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Charvel Desolation Soloist DX-1 ST Electric Guitar Review

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Charvel Desolation Soloist DX-1 ST Electric Guitar Review

Since the ’80s, the name Charvel has been more or less synonymous with hot-rodded solidbodies. With strong Fender roots, Charvel adopted a no-frills approach to guitar design that helped usher in an era of streamlined shred machines for players seeking the perfect platform for acrobatic lead work, raunchy rhythms, and supreme tuning stability for tremolo dive-bombing.

Fast-forward to 2013, and Charvel—now operating under the umbrella of the Fender family—is still building guitars that expertly blend proven designs with stripped-down, shred-oriented elements. The Desolation Soloist DX-1 ST blends classic “super strat” concepts that metal players have grown to love with a silky, slender neck, a deeply carved neck joint, and mammoth-sized tone.

A Meeting of the Minds
The Chinese-made Desolation DX-1 ST combines the sleek look of the famed Soloist model from Jackson (another company that’s now in the Fender family) with flashy aesthetic accents. The curvy mahogany body sports a string-though design, multi-ply binding, a vibrant flamed-maple top (with transparent finish only), a black-nickel Tune-o-matic-style bridge, and a scalloped heel for easy access to the three-piece, through-body maple neck's higher registers. The unfinished neck's oiled wood treatment makes it extremely comfortable, smooth, and friction free when you’re reaching for any of its 24 jumbo frets. A set of black-nickel locking tuners keeps the strings firmly in tune, even after pulling seriously big bends. Add the matching, flamed-maple headstock veneer and striking abalone fretboard inlays, and the Desolation DX-1 ST is pretty eye-catching on top of being a wonderfully comfortable guitar to play.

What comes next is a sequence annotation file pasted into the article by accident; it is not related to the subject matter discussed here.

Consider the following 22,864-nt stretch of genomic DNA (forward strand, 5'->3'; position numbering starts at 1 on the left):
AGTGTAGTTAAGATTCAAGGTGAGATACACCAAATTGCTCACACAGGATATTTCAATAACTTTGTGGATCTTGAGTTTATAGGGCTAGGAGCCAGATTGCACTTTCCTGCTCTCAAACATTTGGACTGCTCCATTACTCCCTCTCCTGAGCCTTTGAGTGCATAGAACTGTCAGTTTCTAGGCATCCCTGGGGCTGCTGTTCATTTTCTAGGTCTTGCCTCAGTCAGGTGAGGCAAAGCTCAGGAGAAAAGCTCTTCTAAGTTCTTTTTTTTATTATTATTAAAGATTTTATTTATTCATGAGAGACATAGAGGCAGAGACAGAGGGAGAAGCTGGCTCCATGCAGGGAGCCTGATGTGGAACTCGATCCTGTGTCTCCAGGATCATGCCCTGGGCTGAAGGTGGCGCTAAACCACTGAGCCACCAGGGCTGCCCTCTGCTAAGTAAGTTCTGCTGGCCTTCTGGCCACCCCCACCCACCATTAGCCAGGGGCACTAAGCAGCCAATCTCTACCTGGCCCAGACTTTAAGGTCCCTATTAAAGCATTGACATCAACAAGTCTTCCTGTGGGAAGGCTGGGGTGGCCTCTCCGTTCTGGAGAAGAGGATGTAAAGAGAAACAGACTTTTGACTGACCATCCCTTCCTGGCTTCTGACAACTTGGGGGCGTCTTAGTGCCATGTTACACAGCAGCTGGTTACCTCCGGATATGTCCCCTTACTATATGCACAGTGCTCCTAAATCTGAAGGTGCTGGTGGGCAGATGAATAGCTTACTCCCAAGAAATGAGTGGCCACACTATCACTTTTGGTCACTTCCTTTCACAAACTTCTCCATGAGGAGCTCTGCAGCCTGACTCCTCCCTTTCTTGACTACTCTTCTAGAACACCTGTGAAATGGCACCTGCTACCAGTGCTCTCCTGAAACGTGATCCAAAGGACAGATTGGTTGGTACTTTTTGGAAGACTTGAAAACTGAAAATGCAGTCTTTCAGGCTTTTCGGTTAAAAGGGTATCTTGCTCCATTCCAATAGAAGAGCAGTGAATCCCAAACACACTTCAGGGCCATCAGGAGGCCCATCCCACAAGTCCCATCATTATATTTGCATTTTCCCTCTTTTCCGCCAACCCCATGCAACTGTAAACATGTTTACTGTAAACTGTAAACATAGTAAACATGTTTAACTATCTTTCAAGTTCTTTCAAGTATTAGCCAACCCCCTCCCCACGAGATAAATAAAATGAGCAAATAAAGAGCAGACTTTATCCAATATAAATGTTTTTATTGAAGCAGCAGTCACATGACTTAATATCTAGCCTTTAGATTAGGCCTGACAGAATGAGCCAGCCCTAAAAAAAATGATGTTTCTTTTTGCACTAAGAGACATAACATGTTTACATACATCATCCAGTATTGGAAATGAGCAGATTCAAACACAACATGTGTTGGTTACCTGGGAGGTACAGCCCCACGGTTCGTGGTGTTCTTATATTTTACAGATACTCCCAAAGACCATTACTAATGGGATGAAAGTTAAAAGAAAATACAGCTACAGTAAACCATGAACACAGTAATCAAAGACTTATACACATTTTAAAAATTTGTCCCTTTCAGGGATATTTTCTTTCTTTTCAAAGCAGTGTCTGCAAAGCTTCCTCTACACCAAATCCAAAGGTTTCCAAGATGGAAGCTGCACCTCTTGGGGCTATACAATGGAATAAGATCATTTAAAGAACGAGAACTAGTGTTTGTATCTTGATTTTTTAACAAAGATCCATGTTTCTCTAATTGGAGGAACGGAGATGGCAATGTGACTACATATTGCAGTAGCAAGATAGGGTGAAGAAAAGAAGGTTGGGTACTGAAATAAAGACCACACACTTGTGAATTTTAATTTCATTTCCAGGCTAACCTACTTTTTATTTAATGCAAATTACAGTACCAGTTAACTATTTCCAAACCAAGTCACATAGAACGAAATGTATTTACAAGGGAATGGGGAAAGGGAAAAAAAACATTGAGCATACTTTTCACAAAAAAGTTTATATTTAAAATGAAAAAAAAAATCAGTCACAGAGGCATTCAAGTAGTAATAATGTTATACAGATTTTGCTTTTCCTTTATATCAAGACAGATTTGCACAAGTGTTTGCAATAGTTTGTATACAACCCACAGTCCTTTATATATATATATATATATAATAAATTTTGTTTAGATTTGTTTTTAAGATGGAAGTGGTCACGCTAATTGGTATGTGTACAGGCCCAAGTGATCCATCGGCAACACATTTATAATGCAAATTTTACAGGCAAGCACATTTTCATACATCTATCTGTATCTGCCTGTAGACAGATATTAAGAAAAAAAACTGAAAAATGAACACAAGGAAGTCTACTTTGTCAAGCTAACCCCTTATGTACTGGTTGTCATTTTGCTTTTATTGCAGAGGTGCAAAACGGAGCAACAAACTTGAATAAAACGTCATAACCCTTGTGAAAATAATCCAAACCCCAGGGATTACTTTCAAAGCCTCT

The Desolation is powered by a pair of EMG 81 and 85 active pickups—long a popular combination with metal guitarists who like their searing highs, immediate response, and drum-tight bottom end. Output is managed by a 3-way switch and a single volume control, a fact that will be a bit of a disappointment to players who love the creamy, even tone of an overdriven 85 with the tone rolled all of the way off. It's understandable that Charvel would want to keep things simple—and, admittedly, a tone control probably doesn’t rank high on a lot of heavy shredders’ list of needs—but its absence limits the guitar’s tonal versatility to just about everyone else.

Apart from a few minor adjustments, the Desolation was ready to play right out of the case. The action was a tad low when tuned to standard pitch, but not so wildly off the mark that it took more than a minute or two to properly set the bridge to a buzz-free height. The guitar’s smooth carves made it feel like the mahogany body was locked to mine—something I found really helpful during more acrobatic fretboard-climbing moments.

… the EMG 81 bridge pickup delivered super-hot high end and a very focused low end that remained clear no matter how much gain I stacked on top.